LINGUIST List 3.541

Tue 30 Jun 1992

Qs: Double Morphology, Irish Speakers

Editor for this issue: <>


  1. , double morphology
  2. John Varden, Irish speakers

Message 1: double morphology

Date: 30 Jun 92 12:08
From: <>
Subject: double morphology

Last week I aksed about the occurrence of English double plurals like


I received seven responses (thanks to Laurie Bauer, Bill Bennett, Robert L.
Davis, John Koontz, Paul Saka, Rand Valentine), which roughly agree in
their judgments:

 sisters-in-law (internal plural) is the standard and most formal variant;
 sister-in-laws (external plural) is very common in informal speech;
 sisters-in-laws (double plural) is very rare -- only Rand Valentine says
 he uses it (as the most casual variant),
 two others say one hears it occasionally,
 but it could be a performance error.

Double morphology seems to be more systematic in English with agentive nouns
derived from verb+particle, mentioned by Valentine, Davis, and Bauer:

 putter oner
 tracker downer
 blower upper

Koontz cites examples of double inflection from Omaha-Ponca (Siouan),
where the first and second agent is often marked twice, e.g.

 a-t-ta'be dha-sh-ta'be
 I-I-see (it) you-you-see (it)

Koontz notes that "the doubly inflected forms all involve a (more) regular
form applied over an irregular one". This is of course the case in English,
too: sisters-in-law, putter-on (?) are irregular in that the morphology is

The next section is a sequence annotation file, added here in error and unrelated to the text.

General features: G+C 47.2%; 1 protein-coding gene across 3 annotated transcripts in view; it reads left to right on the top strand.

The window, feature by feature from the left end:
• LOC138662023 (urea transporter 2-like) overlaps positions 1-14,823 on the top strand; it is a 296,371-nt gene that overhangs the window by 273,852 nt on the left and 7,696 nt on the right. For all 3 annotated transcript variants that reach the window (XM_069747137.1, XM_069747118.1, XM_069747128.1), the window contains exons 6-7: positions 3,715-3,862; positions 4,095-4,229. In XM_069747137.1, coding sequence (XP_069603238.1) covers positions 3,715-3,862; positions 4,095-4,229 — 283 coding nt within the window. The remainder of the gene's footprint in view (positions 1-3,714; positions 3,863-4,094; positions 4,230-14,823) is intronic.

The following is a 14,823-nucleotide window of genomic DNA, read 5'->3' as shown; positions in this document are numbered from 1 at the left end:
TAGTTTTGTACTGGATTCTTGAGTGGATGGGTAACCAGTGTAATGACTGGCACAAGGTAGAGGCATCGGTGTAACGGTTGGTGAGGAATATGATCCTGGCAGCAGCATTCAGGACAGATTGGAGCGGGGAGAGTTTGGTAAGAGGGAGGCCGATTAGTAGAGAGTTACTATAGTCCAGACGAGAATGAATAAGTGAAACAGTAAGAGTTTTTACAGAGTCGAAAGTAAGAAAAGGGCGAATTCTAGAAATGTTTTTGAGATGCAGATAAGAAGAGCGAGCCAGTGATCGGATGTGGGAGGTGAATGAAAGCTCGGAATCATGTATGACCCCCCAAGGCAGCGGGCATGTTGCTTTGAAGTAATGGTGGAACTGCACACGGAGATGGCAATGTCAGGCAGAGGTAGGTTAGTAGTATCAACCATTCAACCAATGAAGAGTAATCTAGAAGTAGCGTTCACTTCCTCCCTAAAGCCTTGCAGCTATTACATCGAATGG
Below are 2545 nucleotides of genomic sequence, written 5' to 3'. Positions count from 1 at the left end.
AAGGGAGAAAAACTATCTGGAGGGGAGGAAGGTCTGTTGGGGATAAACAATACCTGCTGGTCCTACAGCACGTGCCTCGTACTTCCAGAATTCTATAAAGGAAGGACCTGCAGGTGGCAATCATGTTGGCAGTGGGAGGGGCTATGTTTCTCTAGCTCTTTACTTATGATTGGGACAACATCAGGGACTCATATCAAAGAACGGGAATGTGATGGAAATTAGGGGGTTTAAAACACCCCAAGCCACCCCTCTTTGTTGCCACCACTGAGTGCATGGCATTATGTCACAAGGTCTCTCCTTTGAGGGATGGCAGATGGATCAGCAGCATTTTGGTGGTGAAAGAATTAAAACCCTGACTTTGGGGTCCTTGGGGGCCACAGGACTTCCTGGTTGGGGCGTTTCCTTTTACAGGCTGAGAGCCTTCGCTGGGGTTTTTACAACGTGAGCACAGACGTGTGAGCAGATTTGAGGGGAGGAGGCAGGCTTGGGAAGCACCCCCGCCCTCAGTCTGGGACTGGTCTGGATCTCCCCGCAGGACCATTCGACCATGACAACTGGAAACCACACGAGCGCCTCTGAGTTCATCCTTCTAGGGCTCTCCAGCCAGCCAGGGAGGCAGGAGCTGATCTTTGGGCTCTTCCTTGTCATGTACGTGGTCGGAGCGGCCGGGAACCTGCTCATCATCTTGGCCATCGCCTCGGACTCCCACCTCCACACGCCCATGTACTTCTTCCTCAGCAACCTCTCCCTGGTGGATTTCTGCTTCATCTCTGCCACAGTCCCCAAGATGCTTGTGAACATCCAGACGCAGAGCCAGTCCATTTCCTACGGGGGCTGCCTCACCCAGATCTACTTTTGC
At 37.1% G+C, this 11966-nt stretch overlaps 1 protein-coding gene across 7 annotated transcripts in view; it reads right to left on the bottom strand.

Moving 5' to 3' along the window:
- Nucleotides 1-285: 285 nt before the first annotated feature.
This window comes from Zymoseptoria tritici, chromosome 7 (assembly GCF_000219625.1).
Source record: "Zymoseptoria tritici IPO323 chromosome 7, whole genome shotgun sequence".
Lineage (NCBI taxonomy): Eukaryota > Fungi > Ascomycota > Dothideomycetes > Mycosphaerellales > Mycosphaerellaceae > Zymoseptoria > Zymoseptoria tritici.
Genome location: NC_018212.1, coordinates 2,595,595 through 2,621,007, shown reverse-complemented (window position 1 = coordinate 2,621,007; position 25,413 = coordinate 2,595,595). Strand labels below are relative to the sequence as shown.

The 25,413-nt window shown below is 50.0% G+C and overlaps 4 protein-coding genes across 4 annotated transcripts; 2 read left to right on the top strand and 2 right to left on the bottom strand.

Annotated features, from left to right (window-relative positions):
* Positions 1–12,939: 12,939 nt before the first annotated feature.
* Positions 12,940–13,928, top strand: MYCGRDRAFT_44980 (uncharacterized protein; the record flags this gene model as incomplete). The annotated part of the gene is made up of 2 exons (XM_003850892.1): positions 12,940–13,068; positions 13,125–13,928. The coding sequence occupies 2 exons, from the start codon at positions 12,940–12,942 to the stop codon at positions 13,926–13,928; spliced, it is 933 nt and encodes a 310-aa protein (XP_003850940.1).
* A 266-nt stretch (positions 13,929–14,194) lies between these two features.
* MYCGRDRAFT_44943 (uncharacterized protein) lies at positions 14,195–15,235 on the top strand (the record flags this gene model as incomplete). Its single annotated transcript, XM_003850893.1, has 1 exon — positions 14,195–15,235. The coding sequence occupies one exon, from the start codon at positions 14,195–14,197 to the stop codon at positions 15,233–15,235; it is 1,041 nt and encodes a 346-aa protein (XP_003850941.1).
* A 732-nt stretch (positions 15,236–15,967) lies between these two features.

"in the wrong place". Other irregularities are present in double plurals
like feets, womens, etc.

But my question is: Why can the regular form be ADDED to the irregular one,
not only replace it? Such double inflection seems to be ruled out by the
Elsewhere Condition as applied to morphology. I don't propose to throw out
this very important notion, but perhaps it is not an absolute constraint,
but rather a "preference principle" that can be overridden by other principles
if it is in conflict with them.

Martin Haspelmath, Free University of Berlin
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Message 2: Irish speakers

Date: Mon, 29 Jun 1992 09:06:00 Irish speakers
From: John Varden <>
Subject: Irish speakers

I'm doing a paper on the structure of noun phrases in Irish, and am
wondering if:

	1) any native speakers are on line with Linguist;
	2) anyone on line has access to a native speaker or two and would
		be interested in colaborating with me on the paper;
	3) anyone could steer me toward a large corpus of transliterated
		Irish text; or
	4) anyone knows the name and number of a native tutor in or around
		Seattle that I could contact.

Any replies should be sent directly to me at, and
all information will certainly be appreciated!
							Kevin Varden
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